March 17, 2020 / 12:54 AM / 16 days ago

Asian stocks fall after historic Wall Street rout

TOKYO (Reuters) - Most Asian shares fell on Tuesday a day after Wall Street’s historic market rout, with fleeting initial gains evaporating as the coronavirus remained a major risk to economic growth.

Pedestrians wearing protective masks ride an escalator near an overpass with an electronic board showing stock information, following an outbreak of the coronavirus disease (COVID-19), at Lujiazui financial district in Shanghai, China March 17, 2020. REUTERS/Aly Song

MSCI's broadest index of Asia-Pacific shares outside Japan .MIAPJ0000PUS gave up early gains to trade 0.43% lower. Japan's Nikkei stock index .N225 slid 2.79% and South Korea's KOSPI .KS11 was off 3.2%. Australian shares were up 0.5% although this followed a massive plunge of almost 10% on Monday.

U.S. stock futures ESc1 rose 1.16% early in Asian trading, but these gains were not enough to ease investor concern about the continuous spread of the flu-like virus.

“It’s no surprise that we’re seeing a bounce (in U.S. stock futures) after the big falls on Monday,” said Michael McCarthy, chief market strategist at CMC Markets in Sydney.

“However, the situation continues to deteriorate on the economic front because of the virus.”

Gold, which is normally bought as a safe-haven, extended declines on Tuesday as some investors chose to sell whatever they could to keep their money in cash.

Oil futures rebounded in Asia, but downside risks remain due to an expected slump in global energy demand and Saudi Arabia’s plans to increase crude output to expand its market share.

The U.S. Federal Reserve stunned investors with another emergency rate cut on Sunday, prompting other central banks to ease policy in the biggest coordinated response since the global financial crisis more than a decade ago.

Investors, however, are worried that central banks may have spent all their ammunition and that more draconian restrictions on personal movement are necessary to contain the global coronavirus outbreak.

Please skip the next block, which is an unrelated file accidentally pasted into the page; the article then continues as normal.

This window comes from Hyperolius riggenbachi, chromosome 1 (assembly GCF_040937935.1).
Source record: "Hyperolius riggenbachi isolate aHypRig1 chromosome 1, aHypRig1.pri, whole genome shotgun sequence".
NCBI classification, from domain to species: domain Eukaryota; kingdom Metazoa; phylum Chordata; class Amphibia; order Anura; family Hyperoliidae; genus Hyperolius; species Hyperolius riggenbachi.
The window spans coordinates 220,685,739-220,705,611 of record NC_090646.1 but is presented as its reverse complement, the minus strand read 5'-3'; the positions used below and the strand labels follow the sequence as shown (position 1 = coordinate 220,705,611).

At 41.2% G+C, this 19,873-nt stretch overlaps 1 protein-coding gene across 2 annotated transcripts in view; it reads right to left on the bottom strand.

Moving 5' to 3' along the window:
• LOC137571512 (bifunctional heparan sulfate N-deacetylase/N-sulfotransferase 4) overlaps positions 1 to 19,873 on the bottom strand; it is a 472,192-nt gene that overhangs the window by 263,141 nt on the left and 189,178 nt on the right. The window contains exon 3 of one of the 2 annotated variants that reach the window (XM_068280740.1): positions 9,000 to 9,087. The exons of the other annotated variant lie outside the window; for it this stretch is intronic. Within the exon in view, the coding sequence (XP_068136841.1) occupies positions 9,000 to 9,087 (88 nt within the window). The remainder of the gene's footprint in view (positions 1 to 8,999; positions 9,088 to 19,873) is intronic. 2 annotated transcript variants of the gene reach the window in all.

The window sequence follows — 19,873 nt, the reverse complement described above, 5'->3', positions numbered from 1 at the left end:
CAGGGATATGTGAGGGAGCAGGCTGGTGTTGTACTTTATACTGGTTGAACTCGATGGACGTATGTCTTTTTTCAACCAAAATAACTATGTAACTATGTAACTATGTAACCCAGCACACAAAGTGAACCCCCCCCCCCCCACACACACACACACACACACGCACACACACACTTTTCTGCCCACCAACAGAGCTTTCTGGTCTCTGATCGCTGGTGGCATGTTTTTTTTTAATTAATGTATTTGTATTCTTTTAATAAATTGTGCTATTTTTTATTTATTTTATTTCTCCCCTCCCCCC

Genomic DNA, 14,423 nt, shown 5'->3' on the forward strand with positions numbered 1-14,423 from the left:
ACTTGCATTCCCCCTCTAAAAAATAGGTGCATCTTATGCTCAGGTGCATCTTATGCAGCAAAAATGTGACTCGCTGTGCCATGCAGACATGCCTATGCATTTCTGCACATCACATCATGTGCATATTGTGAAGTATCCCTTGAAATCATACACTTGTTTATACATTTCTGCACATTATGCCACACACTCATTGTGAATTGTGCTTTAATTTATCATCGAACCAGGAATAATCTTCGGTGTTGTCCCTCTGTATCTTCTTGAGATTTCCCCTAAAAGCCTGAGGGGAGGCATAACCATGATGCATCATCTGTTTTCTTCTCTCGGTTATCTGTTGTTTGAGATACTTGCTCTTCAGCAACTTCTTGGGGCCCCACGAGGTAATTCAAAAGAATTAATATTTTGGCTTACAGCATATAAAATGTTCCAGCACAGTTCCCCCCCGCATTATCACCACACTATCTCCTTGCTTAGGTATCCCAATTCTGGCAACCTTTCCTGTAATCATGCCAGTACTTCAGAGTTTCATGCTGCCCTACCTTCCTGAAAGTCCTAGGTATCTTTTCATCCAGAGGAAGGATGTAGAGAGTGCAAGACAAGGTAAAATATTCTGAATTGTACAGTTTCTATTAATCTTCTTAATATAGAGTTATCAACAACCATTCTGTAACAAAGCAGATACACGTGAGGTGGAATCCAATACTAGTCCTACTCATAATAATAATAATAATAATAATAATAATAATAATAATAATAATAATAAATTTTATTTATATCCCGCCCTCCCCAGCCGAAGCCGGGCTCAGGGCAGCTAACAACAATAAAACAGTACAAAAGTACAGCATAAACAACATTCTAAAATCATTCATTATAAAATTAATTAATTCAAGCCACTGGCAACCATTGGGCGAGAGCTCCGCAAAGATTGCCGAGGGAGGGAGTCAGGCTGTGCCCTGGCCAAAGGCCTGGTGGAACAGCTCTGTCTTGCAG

Financial markets cratered on Monday. The S&P 500 .SPX tumbled 12%, its biggest drop since "Black Monday" three decades ago, despite the Fed's surprise move late Sunday to cut interest rates to near zero, its second emergency interest rate cut in less than two weeks.

Some $2.69 trillion in market value was wiped from the S&P 500 as it suffered its third-largest daily percentage decline on record. Over the past 18 days, the benchmark index has lost $8.28 trillion.

Traders are looking ahead to data due later on Tuesday, which is forecast to show German investor sentiment tumbled in March.

The United States will also release retail sales and industrial production for February, which is unlikely to reflect the impact of the coronavirus.

Some investors say markets will not settle unless the U.S. government announces a big fiscal spending package to match the Fed’s bold actions to slash rates and keep credit markets functioning.

Others say liquidity in some financial markets is starting to fall because there’s such a high degree of uncertainty, meaning even some traditional safe-havens may not be that safe.

Spot gold XAU= fell 0.29% to $1,509.50 per ounce. [GOL/]

In the currency market, the Swiss franc CHF=EBS, another safe haven, was little changed at 0.9470 per dollar as traders pondered policymakers next moves.

The dollar rose 0.3% to at 106.35 yen JPY=EBS, recovering slightly from a 2% decline from the previous session as the Fed's rate rippled through financial markets.

U.S. crude CLc1 ticked up 1.88% to $29.24, but even this bounce is likely to be temporary.

Saudi Aramco reiterated on Monday plans to boost output to record levels. Top global oil producers Saudi Arabia and Russia started a price war after failing to agree on a plan to curb supply.

Slideshow (5 Images)

The coming flood of supply from Saudi Arabia and other producers could result in the largest surplus of crude in history, said global information provider HIS Markit.

Graphic: Asian stock markets here

Graphic: Tracking the coronavirus here

Editing by Sam Holmes

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